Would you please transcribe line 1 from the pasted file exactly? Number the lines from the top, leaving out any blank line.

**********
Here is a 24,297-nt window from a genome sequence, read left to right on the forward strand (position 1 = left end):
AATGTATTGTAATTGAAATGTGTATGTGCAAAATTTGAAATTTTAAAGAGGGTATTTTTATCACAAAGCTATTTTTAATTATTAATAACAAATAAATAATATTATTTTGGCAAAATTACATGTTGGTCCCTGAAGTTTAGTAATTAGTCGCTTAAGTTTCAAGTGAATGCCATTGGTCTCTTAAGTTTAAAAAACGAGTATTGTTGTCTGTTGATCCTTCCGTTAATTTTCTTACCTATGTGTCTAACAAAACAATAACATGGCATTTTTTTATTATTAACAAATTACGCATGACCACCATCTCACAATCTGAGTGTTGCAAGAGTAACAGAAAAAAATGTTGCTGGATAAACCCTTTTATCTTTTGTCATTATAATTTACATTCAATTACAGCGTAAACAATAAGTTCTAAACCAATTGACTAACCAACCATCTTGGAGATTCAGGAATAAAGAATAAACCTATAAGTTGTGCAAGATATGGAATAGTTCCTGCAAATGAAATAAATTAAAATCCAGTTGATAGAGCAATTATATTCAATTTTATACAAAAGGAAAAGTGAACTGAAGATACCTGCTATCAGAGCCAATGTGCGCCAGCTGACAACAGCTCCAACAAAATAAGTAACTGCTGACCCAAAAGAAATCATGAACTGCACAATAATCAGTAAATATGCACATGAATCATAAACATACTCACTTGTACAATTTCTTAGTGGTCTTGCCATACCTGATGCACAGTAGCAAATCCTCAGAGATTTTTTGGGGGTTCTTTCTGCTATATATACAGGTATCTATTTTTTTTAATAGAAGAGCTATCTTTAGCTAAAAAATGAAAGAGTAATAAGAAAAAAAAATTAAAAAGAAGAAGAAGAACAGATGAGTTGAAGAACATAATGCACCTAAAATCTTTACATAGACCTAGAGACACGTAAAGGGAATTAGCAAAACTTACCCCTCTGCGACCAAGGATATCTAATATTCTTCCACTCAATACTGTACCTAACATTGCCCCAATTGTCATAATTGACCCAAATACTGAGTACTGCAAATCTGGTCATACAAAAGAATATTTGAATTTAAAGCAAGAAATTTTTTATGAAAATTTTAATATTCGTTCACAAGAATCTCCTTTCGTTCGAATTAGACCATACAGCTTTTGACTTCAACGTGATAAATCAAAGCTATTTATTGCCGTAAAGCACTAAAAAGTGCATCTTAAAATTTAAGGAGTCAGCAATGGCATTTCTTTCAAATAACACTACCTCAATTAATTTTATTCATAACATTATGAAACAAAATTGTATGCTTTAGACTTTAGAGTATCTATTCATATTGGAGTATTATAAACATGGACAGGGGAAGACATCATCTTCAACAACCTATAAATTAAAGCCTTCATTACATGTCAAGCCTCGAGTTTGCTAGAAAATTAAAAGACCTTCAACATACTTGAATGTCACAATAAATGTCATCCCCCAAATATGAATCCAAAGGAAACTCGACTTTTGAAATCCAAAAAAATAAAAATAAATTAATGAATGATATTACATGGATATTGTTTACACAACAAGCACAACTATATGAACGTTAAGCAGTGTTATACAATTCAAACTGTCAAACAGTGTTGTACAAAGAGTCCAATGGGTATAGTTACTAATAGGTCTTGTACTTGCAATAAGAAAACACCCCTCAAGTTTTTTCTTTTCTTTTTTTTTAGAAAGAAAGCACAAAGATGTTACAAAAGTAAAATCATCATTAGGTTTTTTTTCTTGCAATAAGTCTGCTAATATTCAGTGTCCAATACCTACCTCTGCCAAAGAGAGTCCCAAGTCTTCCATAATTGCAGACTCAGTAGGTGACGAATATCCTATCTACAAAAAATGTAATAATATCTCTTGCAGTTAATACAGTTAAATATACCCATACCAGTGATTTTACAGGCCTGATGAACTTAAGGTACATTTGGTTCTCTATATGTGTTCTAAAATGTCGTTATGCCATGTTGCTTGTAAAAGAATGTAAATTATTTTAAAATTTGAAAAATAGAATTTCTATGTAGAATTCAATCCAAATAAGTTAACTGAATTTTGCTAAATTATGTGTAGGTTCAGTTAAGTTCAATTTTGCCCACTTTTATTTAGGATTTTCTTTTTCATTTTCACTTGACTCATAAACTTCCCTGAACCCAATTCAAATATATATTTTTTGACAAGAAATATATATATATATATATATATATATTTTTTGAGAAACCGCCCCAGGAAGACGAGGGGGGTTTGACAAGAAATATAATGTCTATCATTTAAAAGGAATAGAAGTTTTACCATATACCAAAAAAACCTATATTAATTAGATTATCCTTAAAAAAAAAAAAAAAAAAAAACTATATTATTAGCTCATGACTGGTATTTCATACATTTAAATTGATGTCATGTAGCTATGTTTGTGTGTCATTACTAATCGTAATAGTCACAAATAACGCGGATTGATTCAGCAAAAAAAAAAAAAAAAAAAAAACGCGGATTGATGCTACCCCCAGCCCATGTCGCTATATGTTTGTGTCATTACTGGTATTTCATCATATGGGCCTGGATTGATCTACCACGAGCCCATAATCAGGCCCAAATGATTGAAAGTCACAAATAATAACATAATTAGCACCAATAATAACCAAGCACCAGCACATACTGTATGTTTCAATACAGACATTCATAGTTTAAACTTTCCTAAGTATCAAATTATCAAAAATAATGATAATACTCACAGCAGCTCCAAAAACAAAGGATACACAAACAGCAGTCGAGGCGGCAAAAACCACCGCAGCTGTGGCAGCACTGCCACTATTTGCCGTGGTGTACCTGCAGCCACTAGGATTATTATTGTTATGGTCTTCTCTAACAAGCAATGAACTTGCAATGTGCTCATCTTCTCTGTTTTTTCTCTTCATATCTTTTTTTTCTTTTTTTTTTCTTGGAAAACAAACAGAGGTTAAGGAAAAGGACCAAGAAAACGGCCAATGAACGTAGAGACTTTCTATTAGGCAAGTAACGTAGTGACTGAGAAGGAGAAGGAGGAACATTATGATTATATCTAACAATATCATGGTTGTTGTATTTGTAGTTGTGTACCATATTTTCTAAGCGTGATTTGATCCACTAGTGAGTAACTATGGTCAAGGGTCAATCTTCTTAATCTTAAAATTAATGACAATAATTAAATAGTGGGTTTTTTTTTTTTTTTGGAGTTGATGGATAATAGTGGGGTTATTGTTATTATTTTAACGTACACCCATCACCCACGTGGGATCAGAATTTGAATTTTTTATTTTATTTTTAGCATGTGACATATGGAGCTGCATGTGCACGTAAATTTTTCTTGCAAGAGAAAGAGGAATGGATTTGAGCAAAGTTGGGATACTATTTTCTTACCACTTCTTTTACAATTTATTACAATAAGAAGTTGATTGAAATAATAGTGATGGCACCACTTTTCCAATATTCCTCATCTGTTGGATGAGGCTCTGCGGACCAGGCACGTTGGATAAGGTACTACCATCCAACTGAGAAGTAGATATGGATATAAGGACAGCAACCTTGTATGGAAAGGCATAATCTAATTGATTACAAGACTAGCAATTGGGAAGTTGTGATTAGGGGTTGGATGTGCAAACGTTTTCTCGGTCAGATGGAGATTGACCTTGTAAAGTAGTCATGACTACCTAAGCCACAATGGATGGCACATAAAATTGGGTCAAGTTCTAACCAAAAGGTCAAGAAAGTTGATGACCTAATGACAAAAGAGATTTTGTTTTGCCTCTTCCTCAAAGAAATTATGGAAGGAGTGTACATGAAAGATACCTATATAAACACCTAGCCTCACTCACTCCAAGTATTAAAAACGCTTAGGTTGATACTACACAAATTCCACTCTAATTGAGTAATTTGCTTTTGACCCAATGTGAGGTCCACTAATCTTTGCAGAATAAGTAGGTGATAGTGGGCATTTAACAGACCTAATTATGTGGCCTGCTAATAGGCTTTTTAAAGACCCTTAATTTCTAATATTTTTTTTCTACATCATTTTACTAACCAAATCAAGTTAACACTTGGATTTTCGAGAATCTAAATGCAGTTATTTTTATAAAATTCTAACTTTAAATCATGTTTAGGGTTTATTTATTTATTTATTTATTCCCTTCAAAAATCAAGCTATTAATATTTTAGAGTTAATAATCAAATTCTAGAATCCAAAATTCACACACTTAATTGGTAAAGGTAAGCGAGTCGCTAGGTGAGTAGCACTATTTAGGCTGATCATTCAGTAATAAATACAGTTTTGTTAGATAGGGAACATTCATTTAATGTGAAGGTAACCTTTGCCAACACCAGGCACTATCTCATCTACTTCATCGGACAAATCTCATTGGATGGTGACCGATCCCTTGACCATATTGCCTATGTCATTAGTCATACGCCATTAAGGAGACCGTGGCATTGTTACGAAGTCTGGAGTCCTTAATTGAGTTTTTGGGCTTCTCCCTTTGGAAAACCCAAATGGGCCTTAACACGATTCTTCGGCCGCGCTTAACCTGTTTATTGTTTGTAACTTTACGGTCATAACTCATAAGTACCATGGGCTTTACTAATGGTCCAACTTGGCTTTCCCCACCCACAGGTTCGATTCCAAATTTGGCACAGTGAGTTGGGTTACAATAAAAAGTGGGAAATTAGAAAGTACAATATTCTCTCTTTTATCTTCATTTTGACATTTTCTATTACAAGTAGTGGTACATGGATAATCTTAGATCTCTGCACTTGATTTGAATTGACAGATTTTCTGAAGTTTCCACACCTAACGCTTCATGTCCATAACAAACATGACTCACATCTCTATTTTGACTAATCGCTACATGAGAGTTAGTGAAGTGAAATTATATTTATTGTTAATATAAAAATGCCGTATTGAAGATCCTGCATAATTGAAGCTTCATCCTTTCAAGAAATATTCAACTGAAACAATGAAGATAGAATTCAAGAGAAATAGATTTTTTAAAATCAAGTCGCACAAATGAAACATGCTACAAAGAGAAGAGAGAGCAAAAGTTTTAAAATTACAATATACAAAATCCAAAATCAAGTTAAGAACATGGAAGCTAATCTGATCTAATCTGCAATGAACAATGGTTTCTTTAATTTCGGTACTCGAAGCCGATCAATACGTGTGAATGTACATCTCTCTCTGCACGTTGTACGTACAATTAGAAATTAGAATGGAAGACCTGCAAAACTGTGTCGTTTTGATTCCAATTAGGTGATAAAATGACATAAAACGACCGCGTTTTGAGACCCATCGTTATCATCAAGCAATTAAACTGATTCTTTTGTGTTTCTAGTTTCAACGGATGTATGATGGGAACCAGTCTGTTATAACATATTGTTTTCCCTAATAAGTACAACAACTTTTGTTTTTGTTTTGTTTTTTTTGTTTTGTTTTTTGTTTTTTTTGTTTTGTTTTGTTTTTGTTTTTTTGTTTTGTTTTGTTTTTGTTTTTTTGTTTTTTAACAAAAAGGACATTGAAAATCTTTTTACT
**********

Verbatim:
Here is a 24,297-nt window from a genome sequence, read left to right on the forward strand (position 1 = left end):